How Howie Mandel got his start in comedy, and what keeps him going
This legendary comedian’s advice: get famous at home in your underwear.
When you think of Howie Mandel, you might think of him as the serious host of Deal or No Deal, the judge on America's Got Talent, or maybe even way back to being Denzel Washington's co-star on the medical drama St. Elsewhere.
The Canadian comedian's unlikely career trajectory spans movies, TV game shows and an animated series. It also began with an unlikely story.
Watch: Legendary comedian Howie Mandel talks about his first time getting on stage, and day jobs that he had before making it big.
Mandel's start was in Toronto in 1977, when he was dared by a friend to go up for an amateur stand-up comedy night at YukYuk's comedy club.
"The point was that I wasn't a comedian, and therein lies the joke. Then when I first realized that they were looking at me and waiting for something, I got uncomfortable. That fear is what I shared [...] that discomfort is what they were laughing at."
Unsure of what to do, he reached into his pocket and grabbed one of his latex gloves — which he carried because he suffers from a fear of germs — and pulled it over his head.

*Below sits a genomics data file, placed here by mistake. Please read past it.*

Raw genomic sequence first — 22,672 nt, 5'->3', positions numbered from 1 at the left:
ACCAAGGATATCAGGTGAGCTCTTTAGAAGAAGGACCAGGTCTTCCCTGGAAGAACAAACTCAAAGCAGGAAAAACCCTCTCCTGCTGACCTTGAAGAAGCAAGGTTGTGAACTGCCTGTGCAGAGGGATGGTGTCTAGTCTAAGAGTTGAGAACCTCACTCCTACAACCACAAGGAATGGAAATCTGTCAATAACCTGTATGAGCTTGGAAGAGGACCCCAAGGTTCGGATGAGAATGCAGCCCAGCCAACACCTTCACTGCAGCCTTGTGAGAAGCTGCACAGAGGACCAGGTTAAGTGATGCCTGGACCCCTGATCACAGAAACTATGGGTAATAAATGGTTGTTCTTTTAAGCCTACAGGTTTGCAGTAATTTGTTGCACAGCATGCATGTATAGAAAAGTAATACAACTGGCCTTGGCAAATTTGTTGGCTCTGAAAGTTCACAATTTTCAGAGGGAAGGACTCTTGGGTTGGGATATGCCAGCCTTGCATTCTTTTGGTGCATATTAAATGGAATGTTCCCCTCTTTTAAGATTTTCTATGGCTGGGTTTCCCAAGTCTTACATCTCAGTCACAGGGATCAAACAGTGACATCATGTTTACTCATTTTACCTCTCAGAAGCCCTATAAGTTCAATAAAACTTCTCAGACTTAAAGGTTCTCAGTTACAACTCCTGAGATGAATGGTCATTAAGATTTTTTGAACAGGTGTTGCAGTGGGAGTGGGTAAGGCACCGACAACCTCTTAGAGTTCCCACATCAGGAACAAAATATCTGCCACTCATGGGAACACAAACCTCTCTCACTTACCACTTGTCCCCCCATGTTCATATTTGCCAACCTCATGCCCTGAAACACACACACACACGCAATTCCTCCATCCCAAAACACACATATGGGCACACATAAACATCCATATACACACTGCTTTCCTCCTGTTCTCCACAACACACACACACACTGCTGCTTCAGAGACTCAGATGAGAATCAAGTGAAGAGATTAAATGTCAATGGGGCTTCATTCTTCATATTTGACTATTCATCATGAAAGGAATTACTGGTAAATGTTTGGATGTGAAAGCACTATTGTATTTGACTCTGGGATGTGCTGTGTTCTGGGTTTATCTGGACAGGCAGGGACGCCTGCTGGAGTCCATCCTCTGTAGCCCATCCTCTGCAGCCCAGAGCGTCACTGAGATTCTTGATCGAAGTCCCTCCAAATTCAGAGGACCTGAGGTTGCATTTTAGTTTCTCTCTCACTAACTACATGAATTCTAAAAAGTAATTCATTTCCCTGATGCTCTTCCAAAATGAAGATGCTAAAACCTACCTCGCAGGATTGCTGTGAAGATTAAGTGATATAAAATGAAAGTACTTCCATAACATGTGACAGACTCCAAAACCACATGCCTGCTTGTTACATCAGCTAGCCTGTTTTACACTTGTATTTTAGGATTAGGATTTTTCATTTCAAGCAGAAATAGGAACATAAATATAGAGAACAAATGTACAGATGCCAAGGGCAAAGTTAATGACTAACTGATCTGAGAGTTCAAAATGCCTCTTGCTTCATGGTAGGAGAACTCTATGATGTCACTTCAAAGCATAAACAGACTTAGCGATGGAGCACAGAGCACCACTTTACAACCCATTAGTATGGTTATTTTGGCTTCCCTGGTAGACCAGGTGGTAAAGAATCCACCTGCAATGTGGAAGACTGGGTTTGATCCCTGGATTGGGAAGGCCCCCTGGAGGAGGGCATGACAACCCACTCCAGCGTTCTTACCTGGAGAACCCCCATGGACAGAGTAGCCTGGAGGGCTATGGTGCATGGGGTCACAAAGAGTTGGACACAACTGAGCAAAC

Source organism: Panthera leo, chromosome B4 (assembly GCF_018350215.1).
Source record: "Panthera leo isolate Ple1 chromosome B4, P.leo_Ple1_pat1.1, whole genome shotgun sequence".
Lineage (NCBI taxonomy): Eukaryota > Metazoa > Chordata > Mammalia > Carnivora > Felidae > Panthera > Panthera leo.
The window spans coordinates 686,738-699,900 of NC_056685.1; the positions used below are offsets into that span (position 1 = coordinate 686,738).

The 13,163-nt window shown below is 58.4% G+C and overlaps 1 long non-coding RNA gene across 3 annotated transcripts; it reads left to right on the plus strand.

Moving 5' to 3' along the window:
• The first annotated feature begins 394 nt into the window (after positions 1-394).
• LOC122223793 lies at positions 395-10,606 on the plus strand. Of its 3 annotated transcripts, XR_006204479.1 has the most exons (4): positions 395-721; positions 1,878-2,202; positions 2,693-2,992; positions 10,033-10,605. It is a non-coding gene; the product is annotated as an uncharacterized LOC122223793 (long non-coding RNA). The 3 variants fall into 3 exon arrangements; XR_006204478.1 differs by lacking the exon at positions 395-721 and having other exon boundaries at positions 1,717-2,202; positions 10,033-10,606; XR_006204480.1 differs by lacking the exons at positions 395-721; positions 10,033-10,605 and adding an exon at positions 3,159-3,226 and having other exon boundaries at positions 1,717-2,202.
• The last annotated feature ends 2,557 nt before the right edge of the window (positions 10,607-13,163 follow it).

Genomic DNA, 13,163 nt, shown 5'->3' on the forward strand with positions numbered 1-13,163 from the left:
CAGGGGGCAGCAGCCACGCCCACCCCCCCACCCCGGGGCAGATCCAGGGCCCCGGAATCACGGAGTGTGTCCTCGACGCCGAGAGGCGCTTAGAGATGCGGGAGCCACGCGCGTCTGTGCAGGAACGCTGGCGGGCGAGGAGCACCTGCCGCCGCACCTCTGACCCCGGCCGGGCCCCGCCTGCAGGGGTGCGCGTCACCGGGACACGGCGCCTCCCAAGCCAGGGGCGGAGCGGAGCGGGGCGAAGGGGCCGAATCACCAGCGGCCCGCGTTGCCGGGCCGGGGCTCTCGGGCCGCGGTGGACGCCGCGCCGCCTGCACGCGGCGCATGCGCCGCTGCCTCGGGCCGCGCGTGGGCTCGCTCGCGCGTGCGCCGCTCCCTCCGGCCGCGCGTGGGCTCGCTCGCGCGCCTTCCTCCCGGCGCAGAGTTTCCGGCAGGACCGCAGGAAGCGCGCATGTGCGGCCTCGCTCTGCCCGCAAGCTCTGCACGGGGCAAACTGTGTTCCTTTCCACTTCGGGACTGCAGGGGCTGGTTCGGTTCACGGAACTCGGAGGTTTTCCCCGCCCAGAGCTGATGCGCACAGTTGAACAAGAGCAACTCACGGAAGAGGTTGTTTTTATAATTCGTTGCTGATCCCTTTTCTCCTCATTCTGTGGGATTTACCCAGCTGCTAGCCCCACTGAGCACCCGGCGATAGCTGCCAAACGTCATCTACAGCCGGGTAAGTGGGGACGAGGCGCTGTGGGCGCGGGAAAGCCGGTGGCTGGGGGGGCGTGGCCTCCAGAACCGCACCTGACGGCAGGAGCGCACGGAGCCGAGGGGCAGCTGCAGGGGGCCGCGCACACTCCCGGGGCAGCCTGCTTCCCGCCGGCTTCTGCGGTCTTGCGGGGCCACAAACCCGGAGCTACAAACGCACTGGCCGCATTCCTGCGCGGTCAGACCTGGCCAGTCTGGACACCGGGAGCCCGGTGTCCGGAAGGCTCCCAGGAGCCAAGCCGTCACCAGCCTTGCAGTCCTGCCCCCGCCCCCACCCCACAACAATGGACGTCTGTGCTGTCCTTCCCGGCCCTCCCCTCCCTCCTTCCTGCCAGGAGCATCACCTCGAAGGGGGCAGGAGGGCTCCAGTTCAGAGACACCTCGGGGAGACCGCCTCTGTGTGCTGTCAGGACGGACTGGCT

"I was breathing and the fingers were going up, the audience was laughing and Boom! I had an act."
He was asked to come back, and kept this zany act going over the years, slaying audiences with his hyper character and asking innocently, "What? What are you laughing at?"
According to a 1978 Toronto Star article, he was billed as a "wild and crazy borderline psychotic," but what started as a fluke led to stints like opening for David Letterman's 1979 comedy tour and for Diana Ross.
He was later cast in the network TV drama St. Elsewhere with hardly any acting experience.
"I've just fallen into everything, and that's become my credo," says Mandel, who believes it's important to say yes to every opportunity.
There's enough people who are going to say no to you, you should never say no to yourself.- Howie Mandel
Interviewed before the pandemic, Mandel said that he didn't think he had gone two or three days without being on stage.
"Whether it's a big concert, theatre, arena, casino, corporate day, or I find some stage at 2 a.m. and ask if it's still open. I just love my time on stage."
With most live performances hauled back and international travel on hold due to the COVID-19 pandemic, starting a comedy career may seem daunting. These days, Mandel says, following his path and going to New York and Los Angeles is not necessary for international success because of digital streaming and YouTube.
In fact, Mandel says if he was starting out today, he would probably have stayed in Toronto.
"You could sit in your room alone in your underpants, and if you do something brilliant the world is going to know and give you a brand deal and make you a star," says Mandel.